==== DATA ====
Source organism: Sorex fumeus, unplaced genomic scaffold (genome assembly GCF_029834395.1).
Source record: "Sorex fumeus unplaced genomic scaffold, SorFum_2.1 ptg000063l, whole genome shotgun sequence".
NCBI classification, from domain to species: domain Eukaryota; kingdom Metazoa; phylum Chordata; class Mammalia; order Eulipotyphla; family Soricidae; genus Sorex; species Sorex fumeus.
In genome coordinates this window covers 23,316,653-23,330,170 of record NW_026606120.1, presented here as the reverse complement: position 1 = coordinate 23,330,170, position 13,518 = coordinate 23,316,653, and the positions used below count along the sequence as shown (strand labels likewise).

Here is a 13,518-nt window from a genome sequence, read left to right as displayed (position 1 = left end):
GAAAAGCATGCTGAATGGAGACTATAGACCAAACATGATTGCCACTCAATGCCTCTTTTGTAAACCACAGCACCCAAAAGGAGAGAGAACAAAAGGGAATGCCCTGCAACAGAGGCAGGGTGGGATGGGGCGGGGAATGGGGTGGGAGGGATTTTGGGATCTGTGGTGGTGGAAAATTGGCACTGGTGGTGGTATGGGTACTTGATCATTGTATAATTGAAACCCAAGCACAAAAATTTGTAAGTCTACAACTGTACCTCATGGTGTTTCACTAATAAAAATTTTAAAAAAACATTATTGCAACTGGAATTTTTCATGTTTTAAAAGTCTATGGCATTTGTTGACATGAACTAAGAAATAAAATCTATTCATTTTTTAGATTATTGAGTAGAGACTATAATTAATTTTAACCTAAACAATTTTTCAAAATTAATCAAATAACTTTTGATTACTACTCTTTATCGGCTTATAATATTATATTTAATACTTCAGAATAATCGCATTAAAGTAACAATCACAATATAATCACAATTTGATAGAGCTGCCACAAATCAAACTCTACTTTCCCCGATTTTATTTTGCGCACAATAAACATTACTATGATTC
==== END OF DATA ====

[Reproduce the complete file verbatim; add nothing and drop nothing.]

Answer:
Source organism: Sorex fumeus, unplaced genomic scaffold (genome assembly GCF_029834395.1).
Source record: "Sorex fumeus unplaced genomic scaffold, SorFum_2.1 ptg000063l, whole genome shotgun sequence".
NCBI classification, from domain to species: domain Eukaryota; kingdom Metazoa; phylum Chordata; class Mammalia; order Eulipotyphla; family Soricidae; genus Sorex; species Sorex fumeus.
In genome coordinates this window covers 23,316,653-23,330,170 of record NW_026606120.1, presented here as the reverse complement: position 1 = coordinate 23,330,170, position 13,518 = coordinate 23,316,653, and the positions used below count along the sequence as shown (strand labels likewise).

Here is a 13,518-nt window from a genome sequence, read left to right as displayed (position 1 = left end):
GAAAAGCATGCTGAATGGAGACTATAGACCAAACATGATTGCCACTCAATGCCTCTTTTGTAAACCACAGCACCCAAAAGGAGAGAGAACAAAAGGGAATGCCCTGCAACAGAGGCAGGGTGGGATGGGGCGGGGAATGGGGTGGGAGGGATTTTGGGATCTGTGGTGGTGGAAAATTGGCACTGGTGGTGGTATGGGTACTTGATCATTGTATAATTGAAACCCAAGCACAAAAATTTGTAAGTCTACAACTGTACCTCATGGTGTTTCACTAATAAAAATTTTAAAAAAACATTATTGCAACTGGAATTTTTCATGTTTTAAAAGTCTATGGCATTTGTTGACATGAACTAAGAAATAAAATCTATTCATTTTTTAGATTATTGAGTAGAGACTATAATTAATTTTAACCTAAACAATTTTTCAAAATTAATCAAATAACTTTTGATTACTACTCTTTATCGGCTTATAATATTATATTTAATACTTCAGAATAATCGCATTAAAGTAACAATCACAATATAATCACAATTTGATAGAGCTGCCACAAATCAAACTCTACTTTCCCCGATTTTATTTTGCGCACAATAAACATTACTATGATTC